When I was a younger man, I had a well-considered aversion to the phenomenon of ‘tribute’ acts. As the rage grew for copycat behaviour, I was left cold by the prospect. I wanted the new, the exciting and the unique. I didn’t want my treasured ‘memories’ when first hearing a piece of music to be somehow diminished or sullied by John Lennon or Freddie Mercury wannabes.
I tried to get over myself and went to the very first Glastonbudget, a festival in these parts that’s largely dedicated to the tribute. I couldn’t get on with it despite a grudging acknowledgement that T-Rextasy were great (and I’d never get to see Marc Bolan do his thing for real). I chuckled when Coolplay played Coldplay’s new single three days after it was released. It was the first time I’d heard it – and that felt all sorts of topsy-turvy.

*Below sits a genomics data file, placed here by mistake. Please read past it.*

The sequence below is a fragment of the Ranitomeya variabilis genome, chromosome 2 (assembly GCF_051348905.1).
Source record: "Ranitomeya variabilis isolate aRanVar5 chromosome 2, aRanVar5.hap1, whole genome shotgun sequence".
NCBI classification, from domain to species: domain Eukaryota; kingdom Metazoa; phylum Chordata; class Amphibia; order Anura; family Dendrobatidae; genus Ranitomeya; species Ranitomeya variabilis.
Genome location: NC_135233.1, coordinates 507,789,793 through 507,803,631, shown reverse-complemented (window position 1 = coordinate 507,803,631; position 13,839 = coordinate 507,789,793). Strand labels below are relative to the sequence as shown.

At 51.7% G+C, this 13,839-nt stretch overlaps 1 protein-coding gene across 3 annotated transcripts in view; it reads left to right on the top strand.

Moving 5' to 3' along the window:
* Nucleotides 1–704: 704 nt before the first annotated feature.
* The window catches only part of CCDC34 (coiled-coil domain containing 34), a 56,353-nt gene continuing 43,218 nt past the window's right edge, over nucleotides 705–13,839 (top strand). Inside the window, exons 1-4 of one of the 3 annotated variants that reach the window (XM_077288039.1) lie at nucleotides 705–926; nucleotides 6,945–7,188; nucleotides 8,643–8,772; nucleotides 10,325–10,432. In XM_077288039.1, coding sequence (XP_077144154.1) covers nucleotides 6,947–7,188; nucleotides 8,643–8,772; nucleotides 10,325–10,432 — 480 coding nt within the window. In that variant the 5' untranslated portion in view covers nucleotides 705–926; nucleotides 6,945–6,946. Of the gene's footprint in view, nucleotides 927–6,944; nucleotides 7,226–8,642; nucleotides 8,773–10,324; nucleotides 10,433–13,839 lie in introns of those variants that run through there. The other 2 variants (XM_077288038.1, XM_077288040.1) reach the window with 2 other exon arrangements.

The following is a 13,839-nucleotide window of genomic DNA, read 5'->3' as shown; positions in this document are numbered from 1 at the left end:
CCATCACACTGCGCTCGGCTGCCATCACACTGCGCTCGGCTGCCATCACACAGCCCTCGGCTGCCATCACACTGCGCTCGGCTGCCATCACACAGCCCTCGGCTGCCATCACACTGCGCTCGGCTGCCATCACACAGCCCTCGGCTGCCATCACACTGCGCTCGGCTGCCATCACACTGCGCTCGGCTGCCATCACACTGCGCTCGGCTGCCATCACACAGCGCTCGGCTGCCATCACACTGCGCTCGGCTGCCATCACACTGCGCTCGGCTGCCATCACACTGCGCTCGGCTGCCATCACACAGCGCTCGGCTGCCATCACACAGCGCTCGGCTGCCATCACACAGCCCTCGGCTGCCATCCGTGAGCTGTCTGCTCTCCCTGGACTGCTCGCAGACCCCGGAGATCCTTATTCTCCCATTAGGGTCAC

It’s fair to say that my aversion has calmed (a bit) with age. A couple of years back, I went to see a Queen tribute (endorsed for quality by Roger Taylor). And I found myself carried along with the crowd’s enthusiasm. Similarly at this year’s Bestival (my eFestivals review here), I was most charitable about The Smiths Ltd. Their Morrissey and Marr combo was accurate and suitably miserable.
It was with some trepidation that I headed along to Leicester’s Music Cafe on Friday night to see Gladness, the ultimate Madness tribute act. A great friend of mine over a number of years, Jon O’Neill, sings with the band and I know a few of the other members as well. It could have been awkward if I’d had to make my excuses and leave early with a nasty dose of tributitis.
(Click on page 2 to see my Gladness review)